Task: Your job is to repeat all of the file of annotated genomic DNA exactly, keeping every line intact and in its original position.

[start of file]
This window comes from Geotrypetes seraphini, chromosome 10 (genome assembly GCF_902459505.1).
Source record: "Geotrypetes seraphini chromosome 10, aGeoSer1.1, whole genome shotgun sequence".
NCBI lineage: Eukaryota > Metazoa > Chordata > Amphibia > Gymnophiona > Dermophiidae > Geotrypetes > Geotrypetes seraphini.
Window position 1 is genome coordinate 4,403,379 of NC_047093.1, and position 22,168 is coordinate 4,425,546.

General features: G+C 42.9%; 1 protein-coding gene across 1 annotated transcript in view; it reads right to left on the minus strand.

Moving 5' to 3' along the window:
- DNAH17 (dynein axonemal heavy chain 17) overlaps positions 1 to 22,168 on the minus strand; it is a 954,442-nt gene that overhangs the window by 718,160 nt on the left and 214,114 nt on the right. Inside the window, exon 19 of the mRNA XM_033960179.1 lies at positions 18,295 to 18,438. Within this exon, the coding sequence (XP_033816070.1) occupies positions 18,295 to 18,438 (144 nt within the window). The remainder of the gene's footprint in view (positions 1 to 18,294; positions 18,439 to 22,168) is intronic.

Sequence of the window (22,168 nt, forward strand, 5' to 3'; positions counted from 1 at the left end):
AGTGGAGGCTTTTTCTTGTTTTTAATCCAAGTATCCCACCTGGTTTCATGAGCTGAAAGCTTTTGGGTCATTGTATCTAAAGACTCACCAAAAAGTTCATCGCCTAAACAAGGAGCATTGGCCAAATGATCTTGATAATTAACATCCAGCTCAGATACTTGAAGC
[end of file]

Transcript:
This window comes from Geotrypetes seraphini, chromosome 10 (genome assembly GCF_902459505.1).
Source record: "Geotrypetes seraphini chromosome 10, aGeoSer1.1, whole genome shotgun sequence".
NCBI lineage: Eukaryota > Metazoa > Chordata > Amphibia > Gymnophiona > Dermophiidae > Geotrypetes > Geotrypetes seraphini.
Window position 1 is genome coordinate 4,403,379 of NC_047093.1, and position 22,168 is coordinate 4,425,546.

General features: G+C 42.9%; 1 protein-coding gene across 1 annotated transcript in view; it reads right to left on the minus strand.

Moving 5' to 3' along the window:
- DNAH17 (dynein axonemal heavy chain 17) overlaps positions 1 to 22,168 on the minus strand; it is a 954,442-nt gene that overhangs the window by 718,160 nt on the left and 214,114 nt on the right. Inside the window, exon 19 of the mRNA XM_033960179.1 lies at positions 18,295 to 18,438. Within this exon, the coding sequence (XP_033816070.1) occupies positions 18,295 to 18,438 (144 nt within the window). The remainder of the gene's footprint in view (positions 1 to 18,294; positions 18,439 to 22,168) is intronic.

Sequence of the window (22,168 nt, forward strand, 5' to 3'; positions counted from 1 at the left end):
AGTGGAGGCTTTTTCTTGTTTTTAATCCAAGTATCCCACCTGGTTTCATGAGCTGAAAGCTTTTGGGTCATTGTATCTAAAGACTCACCAAAAAGTTCATCGCCTAAACAAGGAGCATTGGCCAAATGATCTTGATAATTAACATCCAGCTCAGATACTTGAAGC